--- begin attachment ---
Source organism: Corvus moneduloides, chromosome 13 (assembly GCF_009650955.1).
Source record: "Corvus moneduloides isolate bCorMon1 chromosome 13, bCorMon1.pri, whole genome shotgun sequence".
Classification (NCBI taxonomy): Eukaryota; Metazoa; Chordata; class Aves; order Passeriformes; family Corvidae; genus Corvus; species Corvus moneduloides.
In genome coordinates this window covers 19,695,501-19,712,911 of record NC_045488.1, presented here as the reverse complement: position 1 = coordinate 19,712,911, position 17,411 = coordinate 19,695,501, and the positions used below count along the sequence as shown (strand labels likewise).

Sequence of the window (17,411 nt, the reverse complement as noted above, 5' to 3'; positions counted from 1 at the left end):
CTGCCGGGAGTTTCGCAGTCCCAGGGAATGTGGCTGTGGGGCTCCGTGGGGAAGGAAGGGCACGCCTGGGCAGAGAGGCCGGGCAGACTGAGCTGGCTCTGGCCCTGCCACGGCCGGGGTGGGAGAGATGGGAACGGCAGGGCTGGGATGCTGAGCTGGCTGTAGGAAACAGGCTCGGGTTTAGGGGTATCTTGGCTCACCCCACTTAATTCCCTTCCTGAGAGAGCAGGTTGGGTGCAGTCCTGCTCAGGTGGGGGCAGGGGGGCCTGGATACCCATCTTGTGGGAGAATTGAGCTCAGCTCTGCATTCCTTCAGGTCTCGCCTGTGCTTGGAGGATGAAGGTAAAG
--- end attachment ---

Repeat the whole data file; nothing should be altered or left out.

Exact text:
Source organism: Corvus moneduloides, chromosome 13 (assembly GCF_009650955.1).
Source record: "Corvus moneduloides isolate bCorMon1 chromosome 13, bCorMon1.pri, whole genome shotgun sequence".
Classification (NCBI taxonomy): Eukaryota; Metazoa; Chordata; class Aves; order Passeriformes; family Corvidae; genus Corvus; species Corvus moneduloides.
In genome coordinates this window covers 19,695,501-19,712,911 of record NC_045488.1, presented here as the reverse complement: position 1 = coordinate 19,712,911, position 17,411 = coordinate 19,695,501, and the positions used below count along the sequence as shown (strand labels likewise).

Sequence of the window (17,411 nt, the reverse complement as noted above, 5' to 3'; positions counted from 1 at the left end):
CTGCCGGGAGTTTCGCAGTCCCAGGGAATGTGGCTGTGGGGCTCCGTGGGGAAGGAAGGGCACGCCTGGGCAGAGAGGCCGGGCAGACTGAGCTGGCTCTGGCCCTGCCACGGCCGGGGTGGGAGAGATGGGAACGGCAGGGCTGGGATGCTGAGCTGGCTGTAGGAAACAGGCTCGGGTTTAGGGGTATCTTGGCTCACCCCACTTAATTCCCTTCCTGAGAGAGCAGGTTGGGTGCAGTCCTGCTCAGGTGGGGGCAGGGGGGCCTGGATACCCATCTTGTGGGAGAATTGAGCTCAGCTCTGCATTCCTTCAGGTCTCGCCTGTGCTTGGAGGATGAAGGTAAAG